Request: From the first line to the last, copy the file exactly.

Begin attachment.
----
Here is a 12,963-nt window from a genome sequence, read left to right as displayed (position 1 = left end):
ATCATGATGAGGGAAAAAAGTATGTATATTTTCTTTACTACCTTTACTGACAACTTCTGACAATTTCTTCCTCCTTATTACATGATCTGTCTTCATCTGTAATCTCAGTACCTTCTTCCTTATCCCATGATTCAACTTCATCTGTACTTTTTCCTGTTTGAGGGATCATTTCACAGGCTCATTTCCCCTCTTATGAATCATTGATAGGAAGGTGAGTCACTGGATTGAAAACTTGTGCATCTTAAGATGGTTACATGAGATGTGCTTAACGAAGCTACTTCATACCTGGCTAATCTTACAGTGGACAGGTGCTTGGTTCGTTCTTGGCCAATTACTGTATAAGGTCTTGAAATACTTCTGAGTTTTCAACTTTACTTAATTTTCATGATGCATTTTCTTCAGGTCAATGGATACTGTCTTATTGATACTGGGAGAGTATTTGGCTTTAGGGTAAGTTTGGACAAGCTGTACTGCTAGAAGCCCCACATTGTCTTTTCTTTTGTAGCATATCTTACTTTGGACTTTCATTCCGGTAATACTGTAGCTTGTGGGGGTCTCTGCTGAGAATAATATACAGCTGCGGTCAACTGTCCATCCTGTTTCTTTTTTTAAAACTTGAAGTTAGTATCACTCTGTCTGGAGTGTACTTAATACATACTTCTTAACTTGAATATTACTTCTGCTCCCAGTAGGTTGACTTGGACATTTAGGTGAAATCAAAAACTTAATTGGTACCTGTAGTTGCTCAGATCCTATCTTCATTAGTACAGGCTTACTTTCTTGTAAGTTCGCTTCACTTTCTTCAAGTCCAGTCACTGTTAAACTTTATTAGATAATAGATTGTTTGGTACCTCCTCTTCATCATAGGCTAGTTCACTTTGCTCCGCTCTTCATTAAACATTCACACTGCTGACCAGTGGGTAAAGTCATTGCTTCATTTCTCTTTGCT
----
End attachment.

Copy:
Here is a 12,963-nt window from a genome sequence, read left to right as displayed (position 1 = left end):
ATCATGATGAGGGAAAAAAGTATGTATATTTTCTTTACTACCTTTACTGACAACTTCTGACAATTTCTTCCTCCTTATTACATGATCTGTCTTCATCTGTAATCTCAGTACCTTCTTCCTTATCCCATGATTCAACTTCATCTGTACTTTTTCCTGTTTGAGGGATCATTTCACAGGCTCATTTCCCCTCTTATGAATCATTGATAGGAAGGTGAGTCACTGGATTGAAAACTTGTGCATCTTAAGATGGTTACATGAGATGTGCTTAACGAAGCTACTTCATACCTGGCTAATCTTACAGTGGACAGGTGCTTGGTTCGTTCTTGGCCAATTACTGTATAAGGTCTTGAAATACTTCTGAGTTTTCAACTTTACTTAATTTTCATGATGCATTTTCTTCAGGTCAATGGATACTGTCTTATTGATACTGGGAGAGTATTTGGCTTTAGGGTAAGTTTGGACAAGCTGTACTGCTAGAAGCCCCACATTGTCTTTTCTTTTGTAGCATATCTTACTTTGGACTTTCATTCCGGTAATACTGTAGCTTGTGGGGGTCTCTGCTGAGAATAATATACAGCTGCGGTCAACTGTCCATCCTGTTTCTTTTTTTAAAACTTGAAGTTAGTATCACTCTGTCTGGAGTGTACTTAATACATACTTCTTAACTTGAATATTACTTCTGCTCCCAGTAGGTTGACTTGGACATTTAGGTGAAATCAAAAACTTAATTGGTACCTGTAGTTGCTCAGATCCTATCTTCATTAGTACAGGCTTACTTTCTTGTAAGTTCGCTTCACTTTCTTCAAGTCCAGTCACTGTTAAACTTTATTAGATAATAGATTGTTTGGTACCTCCTCTTCATCATAGGCTAGTTCACTTTGCTCCGCTCTTCATTAAACATTCACACTGCTGACCAGTGGGTAAAGTCATTGCTTCATTTCTCTTTGCT